{*} Memorial to Dunblane

The Scotsman

CANDLES shone from windows throughout Scotland last night as the nation remembered the 16 children and their teacher who died a year ago at Dunblane Primary as they prepared for morning gym.

The site of the now-demolished gymnasium, where the atrocity happened, was visited yesterday morning by bereaved families, who laid flowers close to where their children had lain.

Arriving in small groups to be met by the head teacher, Ron Taylor, they stood among the 26 wooden tubs filled with bright spring flowers in the temporary memorial garden, some comforting each other.

The school did not open for lessons until 10:30am to allow parents privacy as they stood in remembrance at the actual time of the atrocity.

About 90 of the school's 430 pupils were kept off school by their parents, but all staff reported. Supply teachers had been available if required. A support team, including an educational psychologist, was at the school all day for any pupils, parents or staff who needed counselling.

The media respected last month's appeal from bereaved parents to stay away "on what will be a very emotional day for us and for the rest of Dunblane".

A Stirling Council spokesman, Don Monteith, said that both the authority and the school wished to express their appreciation that the media had respected the wish for privacy. He added that several hundred cards and messages from all over Britain and overseas had been delivered to the school. Many of them were being put on display.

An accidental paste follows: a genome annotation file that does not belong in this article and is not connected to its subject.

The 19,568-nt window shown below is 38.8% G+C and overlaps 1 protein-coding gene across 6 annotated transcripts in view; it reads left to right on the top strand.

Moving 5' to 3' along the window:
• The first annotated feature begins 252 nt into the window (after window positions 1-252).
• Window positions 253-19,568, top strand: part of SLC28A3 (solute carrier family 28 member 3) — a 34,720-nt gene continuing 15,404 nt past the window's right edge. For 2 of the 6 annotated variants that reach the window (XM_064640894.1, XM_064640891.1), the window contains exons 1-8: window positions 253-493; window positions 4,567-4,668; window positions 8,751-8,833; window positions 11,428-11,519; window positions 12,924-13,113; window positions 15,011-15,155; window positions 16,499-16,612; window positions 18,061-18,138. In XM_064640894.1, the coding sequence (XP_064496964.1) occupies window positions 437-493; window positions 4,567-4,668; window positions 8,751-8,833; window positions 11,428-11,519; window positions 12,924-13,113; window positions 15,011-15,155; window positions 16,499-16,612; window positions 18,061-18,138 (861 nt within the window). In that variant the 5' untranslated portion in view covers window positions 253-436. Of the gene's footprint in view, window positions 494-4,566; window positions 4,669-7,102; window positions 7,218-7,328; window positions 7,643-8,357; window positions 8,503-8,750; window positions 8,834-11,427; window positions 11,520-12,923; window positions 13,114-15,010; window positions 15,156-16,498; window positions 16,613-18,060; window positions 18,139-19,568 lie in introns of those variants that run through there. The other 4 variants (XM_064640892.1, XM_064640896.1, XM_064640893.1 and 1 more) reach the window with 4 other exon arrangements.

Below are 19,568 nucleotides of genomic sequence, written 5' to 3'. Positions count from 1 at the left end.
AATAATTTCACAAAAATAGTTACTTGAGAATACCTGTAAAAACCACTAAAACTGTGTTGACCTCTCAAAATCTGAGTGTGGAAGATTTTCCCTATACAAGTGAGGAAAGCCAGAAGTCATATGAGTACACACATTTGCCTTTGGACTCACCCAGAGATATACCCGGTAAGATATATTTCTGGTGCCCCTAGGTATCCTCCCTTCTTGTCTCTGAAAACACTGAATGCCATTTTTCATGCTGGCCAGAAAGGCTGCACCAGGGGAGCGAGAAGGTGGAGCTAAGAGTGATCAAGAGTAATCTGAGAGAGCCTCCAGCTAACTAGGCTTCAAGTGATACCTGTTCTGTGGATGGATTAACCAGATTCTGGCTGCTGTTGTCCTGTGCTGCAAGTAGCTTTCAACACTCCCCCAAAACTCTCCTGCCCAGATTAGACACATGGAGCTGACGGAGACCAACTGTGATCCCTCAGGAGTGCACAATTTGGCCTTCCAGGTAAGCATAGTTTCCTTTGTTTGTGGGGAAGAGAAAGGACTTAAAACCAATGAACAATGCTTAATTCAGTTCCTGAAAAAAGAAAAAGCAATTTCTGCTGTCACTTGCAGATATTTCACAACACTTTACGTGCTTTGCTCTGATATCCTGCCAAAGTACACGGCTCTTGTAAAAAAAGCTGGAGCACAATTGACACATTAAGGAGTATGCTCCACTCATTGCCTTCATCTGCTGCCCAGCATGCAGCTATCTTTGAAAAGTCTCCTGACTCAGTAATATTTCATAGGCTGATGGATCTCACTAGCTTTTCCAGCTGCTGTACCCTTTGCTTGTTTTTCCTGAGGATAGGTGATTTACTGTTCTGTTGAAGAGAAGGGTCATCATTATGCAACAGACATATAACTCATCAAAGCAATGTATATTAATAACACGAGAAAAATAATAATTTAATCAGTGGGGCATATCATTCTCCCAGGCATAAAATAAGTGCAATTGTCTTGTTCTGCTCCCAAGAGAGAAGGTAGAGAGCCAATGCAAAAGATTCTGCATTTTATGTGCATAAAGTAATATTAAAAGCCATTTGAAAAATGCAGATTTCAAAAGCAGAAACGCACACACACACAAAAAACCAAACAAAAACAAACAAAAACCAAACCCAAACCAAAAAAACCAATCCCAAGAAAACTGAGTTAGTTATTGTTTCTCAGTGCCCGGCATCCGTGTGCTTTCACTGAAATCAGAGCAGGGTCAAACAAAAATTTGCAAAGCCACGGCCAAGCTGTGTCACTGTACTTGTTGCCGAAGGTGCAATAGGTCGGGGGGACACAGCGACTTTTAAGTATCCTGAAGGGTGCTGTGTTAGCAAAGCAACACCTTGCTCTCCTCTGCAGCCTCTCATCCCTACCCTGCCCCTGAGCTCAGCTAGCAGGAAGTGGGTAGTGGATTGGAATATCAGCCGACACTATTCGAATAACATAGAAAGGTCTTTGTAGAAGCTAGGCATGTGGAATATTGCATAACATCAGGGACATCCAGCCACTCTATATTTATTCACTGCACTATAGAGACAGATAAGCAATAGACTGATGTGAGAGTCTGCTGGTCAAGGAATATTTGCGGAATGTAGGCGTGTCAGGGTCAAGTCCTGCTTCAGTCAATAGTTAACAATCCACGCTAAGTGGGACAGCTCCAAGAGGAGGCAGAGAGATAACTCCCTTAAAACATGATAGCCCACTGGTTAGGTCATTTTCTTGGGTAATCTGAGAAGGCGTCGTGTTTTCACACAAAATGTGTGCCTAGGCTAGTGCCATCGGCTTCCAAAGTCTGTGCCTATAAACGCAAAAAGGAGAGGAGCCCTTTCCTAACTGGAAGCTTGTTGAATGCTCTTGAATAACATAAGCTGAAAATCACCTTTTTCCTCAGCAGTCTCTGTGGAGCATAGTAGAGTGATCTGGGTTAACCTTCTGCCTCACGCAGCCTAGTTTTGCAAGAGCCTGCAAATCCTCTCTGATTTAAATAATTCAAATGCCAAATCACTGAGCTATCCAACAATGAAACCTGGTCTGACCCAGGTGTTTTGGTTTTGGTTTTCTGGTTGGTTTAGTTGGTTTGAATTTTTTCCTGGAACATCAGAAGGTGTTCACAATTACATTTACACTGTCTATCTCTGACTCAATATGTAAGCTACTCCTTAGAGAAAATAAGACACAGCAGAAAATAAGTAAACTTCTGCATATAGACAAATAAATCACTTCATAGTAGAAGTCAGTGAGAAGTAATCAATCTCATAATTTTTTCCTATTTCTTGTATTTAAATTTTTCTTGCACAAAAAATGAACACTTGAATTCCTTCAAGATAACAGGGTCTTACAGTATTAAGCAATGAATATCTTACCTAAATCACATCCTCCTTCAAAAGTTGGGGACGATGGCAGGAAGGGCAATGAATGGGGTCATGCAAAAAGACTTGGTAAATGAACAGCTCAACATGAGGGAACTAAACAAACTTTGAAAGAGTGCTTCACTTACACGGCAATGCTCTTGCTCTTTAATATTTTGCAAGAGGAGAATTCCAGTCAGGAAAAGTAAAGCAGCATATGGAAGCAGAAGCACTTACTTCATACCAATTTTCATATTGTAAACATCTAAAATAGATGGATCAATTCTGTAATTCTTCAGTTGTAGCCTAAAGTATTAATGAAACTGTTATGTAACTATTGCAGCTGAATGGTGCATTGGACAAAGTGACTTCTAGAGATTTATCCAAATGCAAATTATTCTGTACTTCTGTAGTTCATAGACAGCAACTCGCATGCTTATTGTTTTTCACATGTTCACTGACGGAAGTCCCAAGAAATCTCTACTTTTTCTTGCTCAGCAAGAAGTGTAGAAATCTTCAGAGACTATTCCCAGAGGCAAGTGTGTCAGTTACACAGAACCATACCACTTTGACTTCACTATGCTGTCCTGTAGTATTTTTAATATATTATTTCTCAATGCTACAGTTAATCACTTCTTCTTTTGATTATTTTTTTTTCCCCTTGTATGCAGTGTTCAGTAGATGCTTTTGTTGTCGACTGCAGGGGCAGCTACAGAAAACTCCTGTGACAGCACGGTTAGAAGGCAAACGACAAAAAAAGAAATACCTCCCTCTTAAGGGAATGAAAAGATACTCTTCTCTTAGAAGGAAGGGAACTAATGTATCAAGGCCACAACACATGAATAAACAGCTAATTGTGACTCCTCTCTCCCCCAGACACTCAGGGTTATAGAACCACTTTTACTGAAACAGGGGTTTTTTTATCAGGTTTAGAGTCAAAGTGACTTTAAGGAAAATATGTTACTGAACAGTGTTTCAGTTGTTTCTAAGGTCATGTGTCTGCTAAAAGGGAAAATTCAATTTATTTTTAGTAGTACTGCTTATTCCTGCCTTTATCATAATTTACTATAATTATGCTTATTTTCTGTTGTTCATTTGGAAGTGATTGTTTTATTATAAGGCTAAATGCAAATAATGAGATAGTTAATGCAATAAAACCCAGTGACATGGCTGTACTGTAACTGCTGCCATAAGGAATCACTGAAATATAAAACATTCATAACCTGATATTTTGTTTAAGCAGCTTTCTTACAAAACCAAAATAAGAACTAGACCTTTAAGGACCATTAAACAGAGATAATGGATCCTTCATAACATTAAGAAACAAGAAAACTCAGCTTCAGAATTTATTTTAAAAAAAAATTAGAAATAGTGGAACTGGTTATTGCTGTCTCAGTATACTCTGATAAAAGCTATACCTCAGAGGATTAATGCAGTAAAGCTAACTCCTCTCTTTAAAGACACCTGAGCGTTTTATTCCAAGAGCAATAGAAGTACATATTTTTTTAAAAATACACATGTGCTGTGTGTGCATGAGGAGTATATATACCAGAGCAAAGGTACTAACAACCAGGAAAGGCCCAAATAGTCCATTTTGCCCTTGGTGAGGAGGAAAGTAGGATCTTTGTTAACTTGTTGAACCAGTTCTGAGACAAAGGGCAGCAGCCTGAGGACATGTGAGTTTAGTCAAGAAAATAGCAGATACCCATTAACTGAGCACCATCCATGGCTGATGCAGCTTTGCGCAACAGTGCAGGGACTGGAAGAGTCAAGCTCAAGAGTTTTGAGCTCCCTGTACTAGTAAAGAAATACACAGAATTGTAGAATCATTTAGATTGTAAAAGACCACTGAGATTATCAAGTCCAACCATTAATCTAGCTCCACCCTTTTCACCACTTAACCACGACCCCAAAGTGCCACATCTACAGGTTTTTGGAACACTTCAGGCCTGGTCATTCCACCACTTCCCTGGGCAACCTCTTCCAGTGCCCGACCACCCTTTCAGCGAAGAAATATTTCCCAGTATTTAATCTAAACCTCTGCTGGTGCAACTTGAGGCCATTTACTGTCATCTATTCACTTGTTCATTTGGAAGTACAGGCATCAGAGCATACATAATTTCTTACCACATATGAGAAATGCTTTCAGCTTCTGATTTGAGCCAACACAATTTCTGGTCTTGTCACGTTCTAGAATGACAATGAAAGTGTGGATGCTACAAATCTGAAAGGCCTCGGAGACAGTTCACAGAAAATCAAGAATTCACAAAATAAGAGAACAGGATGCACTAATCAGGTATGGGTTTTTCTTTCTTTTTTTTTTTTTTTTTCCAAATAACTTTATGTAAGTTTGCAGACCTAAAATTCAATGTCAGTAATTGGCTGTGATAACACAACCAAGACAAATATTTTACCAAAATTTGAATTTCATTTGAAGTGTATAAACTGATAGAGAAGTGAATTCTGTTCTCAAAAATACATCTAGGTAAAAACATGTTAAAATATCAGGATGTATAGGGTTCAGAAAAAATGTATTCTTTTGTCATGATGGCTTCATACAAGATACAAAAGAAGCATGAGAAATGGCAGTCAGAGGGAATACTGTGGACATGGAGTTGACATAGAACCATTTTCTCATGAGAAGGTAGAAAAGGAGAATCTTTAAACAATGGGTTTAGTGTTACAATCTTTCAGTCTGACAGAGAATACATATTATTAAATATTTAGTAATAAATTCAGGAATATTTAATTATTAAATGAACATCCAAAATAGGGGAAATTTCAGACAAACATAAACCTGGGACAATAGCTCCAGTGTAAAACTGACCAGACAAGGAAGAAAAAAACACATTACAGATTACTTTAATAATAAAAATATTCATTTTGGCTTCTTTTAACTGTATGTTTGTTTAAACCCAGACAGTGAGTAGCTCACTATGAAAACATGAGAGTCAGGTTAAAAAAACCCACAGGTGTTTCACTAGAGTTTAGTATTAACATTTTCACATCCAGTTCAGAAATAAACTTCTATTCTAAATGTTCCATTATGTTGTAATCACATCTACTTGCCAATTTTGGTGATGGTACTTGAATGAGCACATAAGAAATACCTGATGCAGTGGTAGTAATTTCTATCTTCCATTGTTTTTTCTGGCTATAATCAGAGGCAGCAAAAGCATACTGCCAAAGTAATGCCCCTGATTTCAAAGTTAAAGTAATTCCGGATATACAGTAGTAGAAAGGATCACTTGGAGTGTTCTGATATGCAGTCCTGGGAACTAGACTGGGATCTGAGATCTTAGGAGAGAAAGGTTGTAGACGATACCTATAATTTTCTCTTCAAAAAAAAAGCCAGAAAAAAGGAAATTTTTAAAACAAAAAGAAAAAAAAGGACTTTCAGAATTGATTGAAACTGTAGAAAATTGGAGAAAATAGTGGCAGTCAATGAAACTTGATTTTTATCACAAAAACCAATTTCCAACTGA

Bunches of flowers from all over Scotland and the rest of the UK, and from abroad, continued to be delivered to Dunblane cemetery during the day. An area of the cemetery, where teacher Gwen Mayor and 12 of her pupils are interred, had been set aside by the council.

At Dunblane High School, a minute's silence was observed at 9:30am, the time of the massacre.

A steady stream of people filed into Dunblane's churches all day, including the 13th-century catherdal where funeral services for some of the victims of the shootings took place. Churches throughout Scotland also opened their doors, some lighting candles in memory of the 17 who died.

The Prime Minister and the Labour leader, Tony Blair, paid tribute in the Commons to the dead. At Prime Minister's questions, Mr Blair recalled the "terrible events" and said: "We remember the little ones that died, we grieve with their parents and their friends and they will not be lost in the memory of this nation."

He told John Major: "Whatever our differences are, we are united again this time in sorrow and commemoration of those that died."

Mr Major replied: "I remember visiting, with you, the school and the gymnasium and I do not believe that either of us will ever forget the scenes that we saw there and neither will anyone else who visited it."

The Labour MP for Linlithgow, Tam Dalyell, has put down a written question asking the Prime Minister whether or not Thomas Hamilton, the gunman who carried out the massacre, was a police informer. Mr Dalyell said last night that the timing of his question was purely a coincidence.

Mr Major and his wife, Norma, lit a candle in the window of 10 Downing Street last night in a private commemoration of Dunblane. They lit the candle alone together in the flat in Downing Street at 7pm.

The Scotsman: 14 March 1997

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